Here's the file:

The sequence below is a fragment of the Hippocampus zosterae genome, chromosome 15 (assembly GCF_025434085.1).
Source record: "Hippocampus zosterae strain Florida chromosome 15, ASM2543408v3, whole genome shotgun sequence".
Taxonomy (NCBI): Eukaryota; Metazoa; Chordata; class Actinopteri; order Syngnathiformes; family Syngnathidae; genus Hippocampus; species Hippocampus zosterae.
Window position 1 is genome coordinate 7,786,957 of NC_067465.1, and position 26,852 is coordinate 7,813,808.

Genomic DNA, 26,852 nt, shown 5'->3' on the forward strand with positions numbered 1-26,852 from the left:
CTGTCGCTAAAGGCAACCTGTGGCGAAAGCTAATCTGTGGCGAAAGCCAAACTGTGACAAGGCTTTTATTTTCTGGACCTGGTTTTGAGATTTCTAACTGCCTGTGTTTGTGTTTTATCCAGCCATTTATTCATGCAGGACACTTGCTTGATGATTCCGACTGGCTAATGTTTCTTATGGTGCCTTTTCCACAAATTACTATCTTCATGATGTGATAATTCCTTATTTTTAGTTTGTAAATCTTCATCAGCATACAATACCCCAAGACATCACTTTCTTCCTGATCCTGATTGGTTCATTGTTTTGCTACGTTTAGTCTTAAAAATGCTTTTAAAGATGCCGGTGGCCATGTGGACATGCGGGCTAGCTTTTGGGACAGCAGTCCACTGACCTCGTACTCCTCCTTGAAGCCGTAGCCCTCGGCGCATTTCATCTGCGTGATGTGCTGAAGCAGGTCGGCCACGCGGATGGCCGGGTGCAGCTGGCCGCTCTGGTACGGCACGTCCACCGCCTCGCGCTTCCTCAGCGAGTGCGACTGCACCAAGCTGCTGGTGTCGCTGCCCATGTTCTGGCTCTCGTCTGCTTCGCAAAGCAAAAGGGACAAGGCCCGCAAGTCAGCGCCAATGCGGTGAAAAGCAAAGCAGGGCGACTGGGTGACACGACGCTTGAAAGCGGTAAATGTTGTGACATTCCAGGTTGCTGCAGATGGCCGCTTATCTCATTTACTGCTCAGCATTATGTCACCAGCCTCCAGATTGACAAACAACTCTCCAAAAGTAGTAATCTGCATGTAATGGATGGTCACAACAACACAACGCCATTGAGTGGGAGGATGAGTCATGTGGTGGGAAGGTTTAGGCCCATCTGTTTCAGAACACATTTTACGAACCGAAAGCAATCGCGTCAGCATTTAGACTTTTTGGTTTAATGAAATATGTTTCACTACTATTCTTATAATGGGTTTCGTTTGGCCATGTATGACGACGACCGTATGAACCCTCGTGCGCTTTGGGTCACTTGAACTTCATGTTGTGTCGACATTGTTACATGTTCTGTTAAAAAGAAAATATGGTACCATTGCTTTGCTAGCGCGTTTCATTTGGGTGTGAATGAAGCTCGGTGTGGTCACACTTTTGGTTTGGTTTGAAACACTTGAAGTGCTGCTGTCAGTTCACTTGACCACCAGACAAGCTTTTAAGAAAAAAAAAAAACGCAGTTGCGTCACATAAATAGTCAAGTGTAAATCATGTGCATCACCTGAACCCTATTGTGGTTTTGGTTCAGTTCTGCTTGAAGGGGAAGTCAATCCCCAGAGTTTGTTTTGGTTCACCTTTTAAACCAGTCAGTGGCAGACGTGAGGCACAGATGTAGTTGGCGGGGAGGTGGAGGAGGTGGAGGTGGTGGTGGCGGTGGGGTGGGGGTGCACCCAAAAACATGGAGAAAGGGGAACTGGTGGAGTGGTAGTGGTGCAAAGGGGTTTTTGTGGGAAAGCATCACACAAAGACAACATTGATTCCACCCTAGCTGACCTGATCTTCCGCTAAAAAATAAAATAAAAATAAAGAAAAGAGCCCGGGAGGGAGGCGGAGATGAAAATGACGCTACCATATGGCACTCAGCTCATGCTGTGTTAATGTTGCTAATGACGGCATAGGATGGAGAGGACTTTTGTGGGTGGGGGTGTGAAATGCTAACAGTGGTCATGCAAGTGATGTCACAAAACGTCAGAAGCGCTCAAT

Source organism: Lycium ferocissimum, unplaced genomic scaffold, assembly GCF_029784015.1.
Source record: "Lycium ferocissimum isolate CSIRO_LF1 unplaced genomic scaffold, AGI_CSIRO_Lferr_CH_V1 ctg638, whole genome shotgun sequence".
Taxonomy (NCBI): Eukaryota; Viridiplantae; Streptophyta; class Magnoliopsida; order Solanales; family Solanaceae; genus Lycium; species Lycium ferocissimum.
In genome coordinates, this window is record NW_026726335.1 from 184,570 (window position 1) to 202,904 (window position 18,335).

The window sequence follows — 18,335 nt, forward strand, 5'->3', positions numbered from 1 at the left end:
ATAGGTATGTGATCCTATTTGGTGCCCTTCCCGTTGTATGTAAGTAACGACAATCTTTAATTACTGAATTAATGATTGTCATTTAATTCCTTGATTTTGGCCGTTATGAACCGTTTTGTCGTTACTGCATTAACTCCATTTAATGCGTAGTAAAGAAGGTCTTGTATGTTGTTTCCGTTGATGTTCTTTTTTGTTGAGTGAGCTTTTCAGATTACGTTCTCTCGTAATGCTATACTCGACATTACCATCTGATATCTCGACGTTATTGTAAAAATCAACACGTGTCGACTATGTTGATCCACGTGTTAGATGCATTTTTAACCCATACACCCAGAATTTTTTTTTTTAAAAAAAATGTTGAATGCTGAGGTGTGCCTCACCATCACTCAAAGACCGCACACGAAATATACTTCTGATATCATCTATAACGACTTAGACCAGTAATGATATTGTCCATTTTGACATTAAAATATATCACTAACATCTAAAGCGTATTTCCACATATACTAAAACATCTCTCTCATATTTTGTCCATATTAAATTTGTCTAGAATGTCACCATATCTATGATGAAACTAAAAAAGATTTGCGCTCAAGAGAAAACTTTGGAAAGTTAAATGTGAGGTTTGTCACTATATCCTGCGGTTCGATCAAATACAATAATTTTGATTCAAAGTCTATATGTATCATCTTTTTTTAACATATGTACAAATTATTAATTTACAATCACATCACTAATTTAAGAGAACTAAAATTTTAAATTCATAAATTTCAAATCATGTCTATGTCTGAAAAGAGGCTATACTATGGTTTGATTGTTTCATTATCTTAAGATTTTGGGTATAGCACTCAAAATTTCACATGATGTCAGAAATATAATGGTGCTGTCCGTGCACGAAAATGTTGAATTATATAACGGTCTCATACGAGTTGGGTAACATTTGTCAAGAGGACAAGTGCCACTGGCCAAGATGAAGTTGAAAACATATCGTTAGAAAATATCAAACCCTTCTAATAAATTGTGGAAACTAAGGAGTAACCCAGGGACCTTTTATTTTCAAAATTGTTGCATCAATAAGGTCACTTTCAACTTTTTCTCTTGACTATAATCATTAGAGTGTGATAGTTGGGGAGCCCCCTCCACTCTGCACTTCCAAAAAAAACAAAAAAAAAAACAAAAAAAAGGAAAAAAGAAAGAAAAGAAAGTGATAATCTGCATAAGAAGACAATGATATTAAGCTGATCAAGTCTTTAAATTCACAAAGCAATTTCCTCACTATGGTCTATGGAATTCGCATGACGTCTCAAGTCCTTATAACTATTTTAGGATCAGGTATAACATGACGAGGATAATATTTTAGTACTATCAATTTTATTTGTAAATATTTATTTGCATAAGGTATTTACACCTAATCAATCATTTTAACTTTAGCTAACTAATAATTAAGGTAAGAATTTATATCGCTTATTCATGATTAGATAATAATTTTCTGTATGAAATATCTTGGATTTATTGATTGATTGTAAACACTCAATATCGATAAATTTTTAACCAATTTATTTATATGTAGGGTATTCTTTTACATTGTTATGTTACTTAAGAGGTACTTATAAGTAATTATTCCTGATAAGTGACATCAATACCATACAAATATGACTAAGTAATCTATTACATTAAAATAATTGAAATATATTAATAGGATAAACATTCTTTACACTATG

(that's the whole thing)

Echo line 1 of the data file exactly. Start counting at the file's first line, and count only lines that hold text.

The sequence below is a fragment of the Hippocampus zosterae genome, chromosome 15 (assembly GCF_025434085.1).